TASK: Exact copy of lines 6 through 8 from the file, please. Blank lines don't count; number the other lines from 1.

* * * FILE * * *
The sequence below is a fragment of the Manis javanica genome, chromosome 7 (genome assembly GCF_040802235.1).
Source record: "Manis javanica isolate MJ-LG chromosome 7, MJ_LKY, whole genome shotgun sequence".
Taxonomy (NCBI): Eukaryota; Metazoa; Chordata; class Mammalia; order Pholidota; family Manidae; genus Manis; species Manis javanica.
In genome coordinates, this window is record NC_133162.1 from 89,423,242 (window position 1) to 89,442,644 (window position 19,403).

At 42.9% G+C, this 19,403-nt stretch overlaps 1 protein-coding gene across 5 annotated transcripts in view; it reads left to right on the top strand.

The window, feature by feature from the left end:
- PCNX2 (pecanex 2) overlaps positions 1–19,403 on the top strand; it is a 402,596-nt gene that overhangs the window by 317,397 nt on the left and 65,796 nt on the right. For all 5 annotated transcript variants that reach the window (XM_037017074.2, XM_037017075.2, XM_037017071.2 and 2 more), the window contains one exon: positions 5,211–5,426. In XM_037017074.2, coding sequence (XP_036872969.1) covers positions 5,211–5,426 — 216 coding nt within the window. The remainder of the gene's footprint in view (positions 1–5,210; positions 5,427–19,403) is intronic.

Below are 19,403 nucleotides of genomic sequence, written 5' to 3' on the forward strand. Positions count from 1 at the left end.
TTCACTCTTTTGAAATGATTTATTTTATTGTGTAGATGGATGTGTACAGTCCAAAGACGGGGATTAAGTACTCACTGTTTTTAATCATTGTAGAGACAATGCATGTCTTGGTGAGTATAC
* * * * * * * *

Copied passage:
The window, feature by feature from the left end:
- PCNX2 (pecanex 2) overlaps positions 1–19,403 on the top strand; it is a 402,596-nt gene that overhangs the window by 317,397 nt on the left and 65,796 nt on the right. For all 5 annotated transcript variants that reach the window (XM_037017074.2, XM_037017075.2, XM_037017071.2 and 2 more), the window contains one exon: positions 5,211–5,426. In XM_037017074.2, coding sequence (XP_036872969.1) covers positions 5,211–5,426 — 216 coding nt within the window. The remainder of the gene's footprint in view (positions 1–5,210; positions 5,427–19,403) is intronic.

Below are 19,403 nucleotides of genomic sequence, written 5' to 3' on the forward strand. Positions count from 1 at the left end.